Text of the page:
I was sitting on the set of a movie I was producing called, To Save a Life, watching all the young people we had hired as extras laugh and giggle and tease each other, and when they weren’t acting, they were praying for the movie and praising God for the chance to be a part of something that would change lives. They had been recruited from the local churches to aid in the telling of the story about a teen boy who, after his friend commits suicide, begins to ask the big questions in life—and ultimately leaves the party life for a life of pursuing God.
The irony of this particular script—the telling of this story coming to my attention is not lost on me. It wasn’t too long ago (well, sort of) that I was a teenager doing the party scene in earnest. I was a part of a small gaggle of besties that went from party to party, drinking and smoking pot, driving under the influence when we had to get from one party to the next, getting lost, avoiding police, and having a laugh-until-we-wet-our-pants blast doing it. It was all an enormous amount of fun until it crossed my mind that somehow, strangely, it wasn’t anymore.
It didn’t happen all at once, of course. Gradually, between the danger and decadence of it all, nights that began with one type of consciousness and ended with another, and watching friends make some very big, life-altering mistakes, such as getting pregnant, getting in trouble with the law and falling into addiction, it began to scare me little by little, more and more.
It didn’t happen all at once, of course. Gradually, between the danger and decadence of it all, nights that began with one type of consciousness, ended with another.
But, mind you, it was all I knew. My brothers were heavy partiers, my parents partied in their way, and our entire neighborhood seemed to revolve around it. In fact, my whole high school seemed to be divided into two entities, academic and social—and partying was the social. So when it all began to unravel for me, the mere fact that I was questioning it, well, that was worth questioning too. What was wrong with me?
When a revival of sorts hit the neighborhoods where I lived, kids started becoming Christians, and it created a small wave that made its way through my high school. I, in no uncertain terms, slapped it down as wholly ridiculous and worthy of ridicule. Believing in Jesus was laughable, I thought—a fad that would fade quickly.
But it didn’t—and it started hitting close to home. People I knew and liked were dropping like flies—they were coming to faith and talking endlessly about Jesus. One of them, Kevin, was a guy who I knew from a distance but had always thought was very cool. So when he began talking about it and inviting me to his church group, it gave me pause.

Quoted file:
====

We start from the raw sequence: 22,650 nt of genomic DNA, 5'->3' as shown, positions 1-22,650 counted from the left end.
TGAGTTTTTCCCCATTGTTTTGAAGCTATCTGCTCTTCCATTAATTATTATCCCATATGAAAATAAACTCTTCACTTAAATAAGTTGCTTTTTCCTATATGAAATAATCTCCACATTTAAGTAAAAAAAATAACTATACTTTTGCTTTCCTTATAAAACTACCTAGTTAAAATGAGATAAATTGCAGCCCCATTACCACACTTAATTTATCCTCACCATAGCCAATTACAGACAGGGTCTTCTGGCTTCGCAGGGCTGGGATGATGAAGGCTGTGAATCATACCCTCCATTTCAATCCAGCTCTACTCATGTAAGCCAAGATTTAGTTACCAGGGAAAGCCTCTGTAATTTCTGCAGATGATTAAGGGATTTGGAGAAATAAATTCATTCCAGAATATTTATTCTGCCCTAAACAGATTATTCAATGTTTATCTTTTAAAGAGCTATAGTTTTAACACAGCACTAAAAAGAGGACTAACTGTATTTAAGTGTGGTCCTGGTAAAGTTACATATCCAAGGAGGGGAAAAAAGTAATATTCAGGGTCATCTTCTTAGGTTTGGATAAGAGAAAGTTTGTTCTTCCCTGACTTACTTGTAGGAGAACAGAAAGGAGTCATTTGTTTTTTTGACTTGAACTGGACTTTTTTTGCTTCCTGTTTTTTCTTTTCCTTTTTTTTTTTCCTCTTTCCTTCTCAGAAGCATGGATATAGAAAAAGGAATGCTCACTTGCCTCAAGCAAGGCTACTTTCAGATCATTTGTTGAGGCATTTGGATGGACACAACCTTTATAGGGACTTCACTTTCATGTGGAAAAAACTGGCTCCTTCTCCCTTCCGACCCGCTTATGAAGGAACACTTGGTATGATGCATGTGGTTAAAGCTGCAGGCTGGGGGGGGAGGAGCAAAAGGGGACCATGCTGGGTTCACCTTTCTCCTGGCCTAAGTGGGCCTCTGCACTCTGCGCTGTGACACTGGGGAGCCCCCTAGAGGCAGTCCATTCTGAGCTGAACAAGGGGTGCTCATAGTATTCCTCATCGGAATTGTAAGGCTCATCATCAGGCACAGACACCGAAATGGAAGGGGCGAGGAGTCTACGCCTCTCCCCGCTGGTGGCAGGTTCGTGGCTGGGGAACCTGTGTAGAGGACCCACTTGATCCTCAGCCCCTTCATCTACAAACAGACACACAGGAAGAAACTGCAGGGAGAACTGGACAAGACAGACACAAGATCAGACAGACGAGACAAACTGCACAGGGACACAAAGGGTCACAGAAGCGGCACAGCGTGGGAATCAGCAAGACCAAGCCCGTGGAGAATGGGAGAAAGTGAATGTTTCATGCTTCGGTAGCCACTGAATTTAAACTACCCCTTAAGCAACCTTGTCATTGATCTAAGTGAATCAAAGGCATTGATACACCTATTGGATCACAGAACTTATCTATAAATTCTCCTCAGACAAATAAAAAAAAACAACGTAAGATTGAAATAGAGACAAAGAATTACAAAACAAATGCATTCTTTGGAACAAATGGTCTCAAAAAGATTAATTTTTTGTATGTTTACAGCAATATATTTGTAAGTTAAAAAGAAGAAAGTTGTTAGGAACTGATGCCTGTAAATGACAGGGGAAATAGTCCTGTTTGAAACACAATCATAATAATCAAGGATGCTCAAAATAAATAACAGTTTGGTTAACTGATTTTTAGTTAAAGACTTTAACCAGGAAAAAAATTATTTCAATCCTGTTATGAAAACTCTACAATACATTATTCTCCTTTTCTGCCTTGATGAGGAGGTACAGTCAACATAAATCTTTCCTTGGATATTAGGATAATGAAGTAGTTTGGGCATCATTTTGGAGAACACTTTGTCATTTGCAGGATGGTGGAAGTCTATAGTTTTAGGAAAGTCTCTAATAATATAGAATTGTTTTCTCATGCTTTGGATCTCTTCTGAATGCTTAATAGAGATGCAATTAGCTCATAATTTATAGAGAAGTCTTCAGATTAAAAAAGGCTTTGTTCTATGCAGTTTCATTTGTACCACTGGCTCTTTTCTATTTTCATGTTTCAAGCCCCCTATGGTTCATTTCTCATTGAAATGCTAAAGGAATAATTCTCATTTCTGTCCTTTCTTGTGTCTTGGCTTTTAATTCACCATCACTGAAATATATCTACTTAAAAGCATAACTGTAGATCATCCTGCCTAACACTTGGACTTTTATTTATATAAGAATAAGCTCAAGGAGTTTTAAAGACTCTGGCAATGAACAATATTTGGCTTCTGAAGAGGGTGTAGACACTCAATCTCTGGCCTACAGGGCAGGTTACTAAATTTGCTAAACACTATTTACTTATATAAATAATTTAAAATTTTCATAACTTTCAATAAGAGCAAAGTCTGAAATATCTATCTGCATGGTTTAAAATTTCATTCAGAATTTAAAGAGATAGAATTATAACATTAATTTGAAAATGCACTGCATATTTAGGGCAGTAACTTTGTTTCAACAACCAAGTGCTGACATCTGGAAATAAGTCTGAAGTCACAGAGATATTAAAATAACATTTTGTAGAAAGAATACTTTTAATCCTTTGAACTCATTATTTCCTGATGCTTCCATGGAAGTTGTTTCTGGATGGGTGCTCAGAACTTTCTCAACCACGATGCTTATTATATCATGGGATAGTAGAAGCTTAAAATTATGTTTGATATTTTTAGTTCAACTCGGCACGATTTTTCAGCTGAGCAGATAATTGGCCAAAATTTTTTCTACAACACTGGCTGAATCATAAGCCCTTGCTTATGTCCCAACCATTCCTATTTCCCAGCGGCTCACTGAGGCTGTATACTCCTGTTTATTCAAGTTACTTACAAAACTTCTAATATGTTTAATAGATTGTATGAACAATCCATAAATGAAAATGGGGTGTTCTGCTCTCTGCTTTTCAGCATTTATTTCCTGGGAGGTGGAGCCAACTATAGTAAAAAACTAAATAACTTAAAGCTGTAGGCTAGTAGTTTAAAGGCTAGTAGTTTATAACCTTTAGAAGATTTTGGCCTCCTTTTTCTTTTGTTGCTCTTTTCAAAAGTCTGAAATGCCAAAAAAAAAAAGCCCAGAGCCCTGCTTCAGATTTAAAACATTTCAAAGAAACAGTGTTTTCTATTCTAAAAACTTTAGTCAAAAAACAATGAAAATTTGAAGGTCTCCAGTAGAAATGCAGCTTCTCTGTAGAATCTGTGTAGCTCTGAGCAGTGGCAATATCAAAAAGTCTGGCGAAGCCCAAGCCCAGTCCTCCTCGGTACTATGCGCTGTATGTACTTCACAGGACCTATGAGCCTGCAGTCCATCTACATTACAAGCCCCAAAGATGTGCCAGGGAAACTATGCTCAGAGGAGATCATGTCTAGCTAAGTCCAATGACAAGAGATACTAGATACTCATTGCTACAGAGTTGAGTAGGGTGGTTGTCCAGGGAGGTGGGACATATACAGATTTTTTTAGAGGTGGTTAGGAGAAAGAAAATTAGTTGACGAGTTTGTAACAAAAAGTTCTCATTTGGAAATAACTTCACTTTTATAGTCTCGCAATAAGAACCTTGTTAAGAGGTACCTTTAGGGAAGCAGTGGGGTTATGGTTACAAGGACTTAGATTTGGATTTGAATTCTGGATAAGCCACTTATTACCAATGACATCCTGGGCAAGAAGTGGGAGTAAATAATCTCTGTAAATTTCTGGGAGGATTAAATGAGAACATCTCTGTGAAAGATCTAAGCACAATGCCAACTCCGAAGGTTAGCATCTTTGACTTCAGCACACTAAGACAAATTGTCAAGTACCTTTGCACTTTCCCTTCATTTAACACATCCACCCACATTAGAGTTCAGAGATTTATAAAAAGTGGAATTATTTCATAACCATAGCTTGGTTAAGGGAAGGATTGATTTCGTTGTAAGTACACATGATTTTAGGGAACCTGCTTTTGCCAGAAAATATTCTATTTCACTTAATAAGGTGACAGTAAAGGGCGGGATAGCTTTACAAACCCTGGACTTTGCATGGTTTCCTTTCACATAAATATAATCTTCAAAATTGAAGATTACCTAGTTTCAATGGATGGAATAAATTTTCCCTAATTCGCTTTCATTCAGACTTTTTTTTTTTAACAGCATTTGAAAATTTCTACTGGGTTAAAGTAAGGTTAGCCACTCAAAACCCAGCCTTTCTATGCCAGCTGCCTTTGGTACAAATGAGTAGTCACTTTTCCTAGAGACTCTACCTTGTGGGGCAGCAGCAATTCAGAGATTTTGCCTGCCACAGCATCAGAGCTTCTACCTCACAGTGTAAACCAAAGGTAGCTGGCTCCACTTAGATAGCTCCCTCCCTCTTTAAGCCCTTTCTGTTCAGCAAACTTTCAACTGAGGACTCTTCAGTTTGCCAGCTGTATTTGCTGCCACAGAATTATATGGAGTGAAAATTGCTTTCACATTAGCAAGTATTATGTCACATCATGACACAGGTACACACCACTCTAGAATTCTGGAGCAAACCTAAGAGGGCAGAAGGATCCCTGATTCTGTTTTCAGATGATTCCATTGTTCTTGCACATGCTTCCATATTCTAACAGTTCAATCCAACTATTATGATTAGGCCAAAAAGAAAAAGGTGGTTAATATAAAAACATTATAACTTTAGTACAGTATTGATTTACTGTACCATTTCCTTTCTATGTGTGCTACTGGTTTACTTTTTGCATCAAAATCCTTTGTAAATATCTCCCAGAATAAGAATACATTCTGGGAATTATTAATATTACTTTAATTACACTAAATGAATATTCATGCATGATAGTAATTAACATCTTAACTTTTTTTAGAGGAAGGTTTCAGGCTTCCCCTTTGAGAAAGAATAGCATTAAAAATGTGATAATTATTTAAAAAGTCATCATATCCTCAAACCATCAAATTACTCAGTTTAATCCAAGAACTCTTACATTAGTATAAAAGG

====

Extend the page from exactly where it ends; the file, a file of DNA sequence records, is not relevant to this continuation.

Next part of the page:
I ultimately said yes to his invitation.
When I walked into the church, worship had already begun and all the kids were on their feet with their hands raised, and I was shocked to see them enjoying themselves so much. When the pastor spoke and cracked jokes, laughter broke out, and it was like all their smiles never went away. They were alive in a way I had never seen before. They greeted each other with gusto and gave big hugs—crowds of hugs, even, as if welcoming each other into safety from a storm—and it all sent me reeling. I remember saying to myself: You mean, you can do wholesome stuff and it still be really fun?
Suddenly, all the murky questions I had about my party lifestyle crystalized into a feeling I could identify: Partying made me miserable. This life, these people, this Jesus, was what my heart longed for.
I began to attend that church’s youth group, and the Word of God took hold of my heart and never let go. I had committed my life to Jesus and every day since has been a testimony to His faithfulness. And upon my final breath, God will welcome me into His presence—not for anything I’ve done, but because His Son paid for my sins on the cross. He loves me, more than I could ever dream possible.
That is why whenever I hear about Rock Church’s Youth Ministry having an event, or gettogether, or a service day, my heart swells. I know the pain and isolation so many kids live with day in and day out—pain that can be alleviated if they only knew there was something else they could do with their time. That is why I’d like to ask you, just for a few moments after you read this story, that you would pray for our youth pastors, staff, and volunteers. The work they are doing is equal in impact and as important as anything the Rock does.
I know the pain and isolation so many kids live with day in and day out—pain that can be alleviated if they only knew there was something else they could do with their time.
Remember I said I made a movie called To Save a Life? It was released in 2010 and to this day, nine years later, we still receive letters from young people describing how they stopped their party ways and have given Jesus a chance at their heart. Many say that they were on the brink of suicide.
Were it not for Kevin and his invitation to join him at the youth group, who knows if I would have been part of a movie that changed so many lives. I have to trust that the Lord was intentional when bringing the project into my life. With a simple invitation and prayer, you may just be sealing someone for a life of faith and impact.
It happened to me.
If you are interested in attending or serving in our Youth Ministries, click here.